Beautiful, glowing, unblemished skin involves many factors, including a nutrient-dense diet for healthy skin and the prevention of various skin disorders. Are there certain foods that can enhance the appearance of your skin, deter wrinkles from forming and nourish your skin cells for a lifetime of health and radiance? Indeed, the choices you make today do impact your appearance now and in the years to come.
Basic Guidelines for a Diet for Healthy Skin
Since your skin is the largest organ of your body, it requires optimal nourishment and feeding it well is necessary for a lifetime of quality health. Eating a balanced diet full of fruits, vegetables, whole grains, unsaturated fats and lean protein is essential to supply the skin with the nourishment it requires. General guidelines to include in a diet for healthy skin recommended by skincare specialists and nutritionists include:
- drinking 60-70 ounces of water per day for hydration of the skin
- a hefty supply of antioxidants, mainly vitamin A, C, E and selenium (referred to as the ACES). See below for more specifics.
- omission of refined sugars to decrease incidence of inflammation, a known skin assailant
- an adequate amount of lean protein for the repair and growth of muscle fibers in the face and throughout the body
- plenty of essential fatty acids for the proper lubrication of cells, including skin cells, which enhance appearance
- a quality multivitamin to supply skin with essential vitamins and minerals, such as zinc, vitamin C, B-complex, vitamin E and vitamin A, to name a few
Free radicals occur in the human body constantly. They are by-products of every breath we take, every beat of our heart and every morsel of food we digest. Sun damage to the skin is the result of the free radical process, as is wrinkling of the skin. However, there is an antidote in our food supply for all this free radical activity. It is known as the antioxidant. As mentioned above, the ACES are powerful players in the fight to retain optimal skin health. The following foods are chock-full of antioxidants and are mandatory in an effective diet for healthy skin:Vitamin A-rich foods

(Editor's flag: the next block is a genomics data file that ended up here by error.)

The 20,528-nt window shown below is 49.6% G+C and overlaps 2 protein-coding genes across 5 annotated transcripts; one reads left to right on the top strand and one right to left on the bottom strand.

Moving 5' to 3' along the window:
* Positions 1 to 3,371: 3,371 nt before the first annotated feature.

- Red peppers
Vitamin C-rich foods
- Citrus fruits
Vitamin E-rich foods
- Sunflower seeds
If you choose to take supplemental forms of these, the recommended doses to include in a diet for healthy skin are:
- Vitamin A: 5,000 International Units
- Vitamin C: 1,000 milligrams, split dose of 500 milligrams taken at different times
- Vitamin E: 400 International Units. Choose d-alpha forms over dl-alpha for greater potency
- Selenium: 200 micrograms
Besides the antioxidants, zinc is a well-researched mineral that helps diminish reddened skin areas. Zinc is abundant in nuts, poultry, salmon and oats. Supplemental dose recommendation is 30 milligrams. The B vitamins are also highly recommended for the health of the skin, hair and nails. Eating plenty of legumes such as chickpeas, pinto beans, nuts and fatty fish (salmon and mackerel) will ensure that a B-vitamin deficiency is not present.
Diet for Skin Problems
Just as a diet for healthy skin is important for keeping skin in the best shape possible, a diet can cause or exacerbate a variety of skin disorders. For example, a poor diet is known to aggravate eczema. Avoiding possible food allergens, such as the most common milk, eggs, wheat, soy and peanuts, has been shown to improve the condition drastically. In fact, one study found a 75% improvement in eczema conditions when food allergens were eliminated from the diet. The omega-3 fatty acids found in fish and flaxseeds has been proven to decrease inflammation which is a major indicator of eczema and similar reactions of the skin. Quercetin is a powerful flavonoid also identified as an inhibitor of histamine release, thus lowering the incidence of inflammation. An appropriate dose of quercetin is 400 milligrams taken about 20 to 30 minutes before a meal. Finally, since eczema patients typically have low levels of zinc when tested, supplementation may be helpful as it is a required mineral for the metabolism of essential fatty acids.
Additional skin disorders affected by dietary intake include acne, rosacea and seborrheic dermatitis. For example, acne appears to be the direct result of refined sugars, trans fats and high levels of iodine in the diet. By eliminating these foods, inflammatory reactions are greatly reduced and result in fewer breakouts. Rosacea, a chronic acne-like condition, has been shown to result from a B-vitamin deficiency. Also, avoiding foods and beverages that cause flushing of the skin, such as alcohol, is a known cure for keeping the skin eruptions to a minimum. Seborrheic dermatitis is as common as eczema, and its preventative measures are similar. Eliminating possible food allergens, as well as adding zinc and omega-3 fatty acid to the diet, can help. A B-vitamin deficiency and a low level of biotin have been identified in most persons with this skin disorder. For this reason, a diet for healthy skin and a decreased occurrence of eruptions would include foods rich in these food components or supplementation.